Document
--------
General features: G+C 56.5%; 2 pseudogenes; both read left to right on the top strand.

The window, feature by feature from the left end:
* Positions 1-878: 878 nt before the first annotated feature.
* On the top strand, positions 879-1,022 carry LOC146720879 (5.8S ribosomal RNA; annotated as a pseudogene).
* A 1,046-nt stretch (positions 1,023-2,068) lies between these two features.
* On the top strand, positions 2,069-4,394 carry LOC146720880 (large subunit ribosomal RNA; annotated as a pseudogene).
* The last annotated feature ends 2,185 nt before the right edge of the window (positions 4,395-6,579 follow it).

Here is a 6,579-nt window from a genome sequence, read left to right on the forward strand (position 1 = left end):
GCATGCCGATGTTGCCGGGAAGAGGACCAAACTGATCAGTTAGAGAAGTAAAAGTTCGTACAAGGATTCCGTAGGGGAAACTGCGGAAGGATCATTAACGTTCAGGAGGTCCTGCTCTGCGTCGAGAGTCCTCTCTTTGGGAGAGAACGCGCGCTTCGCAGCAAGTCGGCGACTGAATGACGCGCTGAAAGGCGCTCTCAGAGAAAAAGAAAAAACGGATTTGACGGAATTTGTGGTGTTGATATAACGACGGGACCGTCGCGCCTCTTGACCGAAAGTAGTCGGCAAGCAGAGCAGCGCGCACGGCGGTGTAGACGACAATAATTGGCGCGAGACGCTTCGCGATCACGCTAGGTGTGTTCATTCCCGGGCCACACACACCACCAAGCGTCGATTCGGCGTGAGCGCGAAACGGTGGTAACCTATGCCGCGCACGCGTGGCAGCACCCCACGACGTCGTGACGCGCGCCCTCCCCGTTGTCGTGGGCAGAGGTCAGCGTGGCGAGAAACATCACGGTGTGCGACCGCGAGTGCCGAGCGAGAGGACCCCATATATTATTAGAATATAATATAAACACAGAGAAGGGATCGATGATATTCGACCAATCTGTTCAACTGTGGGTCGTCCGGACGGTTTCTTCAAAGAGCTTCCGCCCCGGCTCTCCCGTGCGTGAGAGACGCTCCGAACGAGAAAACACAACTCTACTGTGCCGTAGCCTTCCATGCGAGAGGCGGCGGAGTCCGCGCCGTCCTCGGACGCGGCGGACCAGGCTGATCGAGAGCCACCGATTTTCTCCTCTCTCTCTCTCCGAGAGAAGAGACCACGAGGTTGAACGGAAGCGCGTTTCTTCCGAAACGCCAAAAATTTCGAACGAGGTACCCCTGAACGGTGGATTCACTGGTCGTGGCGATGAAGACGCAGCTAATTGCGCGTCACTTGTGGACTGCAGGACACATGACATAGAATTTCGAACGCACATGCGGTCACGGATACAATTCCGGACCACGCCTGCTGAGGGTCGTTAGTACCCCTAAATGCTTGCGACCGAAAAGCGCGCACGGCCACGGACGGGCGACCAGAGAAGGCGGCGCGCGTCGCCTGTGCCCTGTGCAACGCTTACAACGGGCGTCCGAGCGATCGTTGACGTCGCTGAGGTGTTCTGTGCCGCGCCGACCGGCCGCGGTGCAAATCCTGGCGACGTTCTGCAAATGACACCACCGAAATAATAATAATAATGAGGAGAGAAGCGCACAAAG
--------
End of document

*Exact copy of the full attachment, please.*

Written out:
General features: G+C 56.5%; 2 pseudogenes; both read left to right on the top strand.

The window, feature by feature from the left end:
* Positions 1-878: 878 nt before the first annotated feature.
* On the top strand, positions 879-1,022 carry LOC146720879 (5.8S ribosomal RNA; annotated as a pseudogene).
* A 1,046-nt stretch (positions 1,023-2,068) lies between these two features.
* On the top strand, positions 2,069-4,394 carry LOC146720880 (large subunit ribosomal RNA; annotated as a pseudogene).
* The last annotated feature ends 2,185 nt before the right edge of the window (positions 4,395-6,579 follow it).

Here is a 6,579-nt window from a genome sequence, read left to right on the forward strand (position 1 = left end):
GCATGCCGATGTTGCCGGGAAGAGGACCAAACTGATCAGTTAGAGAAGTAAAAGTTCGTACAAGGATTCCGTAGGGGAAACTGCGGAAGGATCATTAACGTTCAGGAGGTCCTGCTCTGCGTCGAGAGTCCTCTCTTTGGGAGAGAACGCGCGCTTCGCAGCAAGTCGGCGACTGAATGACGCGCTGAAAGGCGCTCTCAGAGAAAAAGAAAAAACGGATTTGACGGAATTTGTGGTGTTGATATAACGACGGGACCGTCGCGCCTCTTGACCGAAAGTAGTCGGCAAGCAGAGCAGCGCGCACGGCGGTGTAGACGACAATAATTGGCGCGAGACGCTTCGCGATCACGCTAGGTGTGTTCATTCCCGGGCCACACACACCACCAAGCGTCGATTCGGCGTGAGCGCGAAACGGTGGTAACCTATGCCGCGCACGCGTGGCAGCACCCCACGACGTCGTGACGCGCGCCCTCCCCGTTGTCGTGGGCAGAGGTCAGCGTGGCGAGAAACATCACGGTGTGCGACCGCGAGTGCCGAGCGAGAGGACCCCATATATTATTAGAATATAATATAAACACAGAGAAGGGATCGATGATATTCGACCAATCTGTTCAACTGTGGGTCGTCCGGACGGTTTCTTCAAAGAGCTTCCGCCCCGGCTCTCCCGTGCGTGAGAGACGCTCCGAACGAGAAAACACAACTCTACTGTGCCGTAGCCTTCCATGCGAGAGGCGGCGGAGTCCGCGCCGTCCTCGGACGCGGCGGACCAGGCTGATCGAGAGCCACCGATTTTCTCCTCTCTCTCTCTCCGAGAGAAGAGACCACGAGGTTGAACGGAAGCGCGTTTCTTCCGAAACGCCAAAAATTTCGAACGAGGTACCCCTGAACGGTGGATTCACTGGTCGTGGCGATGAAGACGCAGCTAATTGCGCGTCACTTGTGGACTGCAGGACACATGACATAGAATTTCGAACGCACATGCGGTCACGGATACAATTCCGGACCACGCCTGCTGAGGGTCGTTAGTACCCCTAAATGCTTGCGACCGAAAAGCGCGCACGGCCACGGACGGGCGACCAGAGAAGGCGGCGCGCGTCGCCTGTGCCCTGTGCAACGCTTACAACGGGCGTCCGAGCGATCGTTGACGTCGCTGAGGTGTTCTGTGCCGCGCCGACCGGCCGCGGTGCAAATCCTGGCGACGTTCTGCAAATGACACCACCGAAATAATAATAATAATGAGGAGAGAAGCGCACAAAG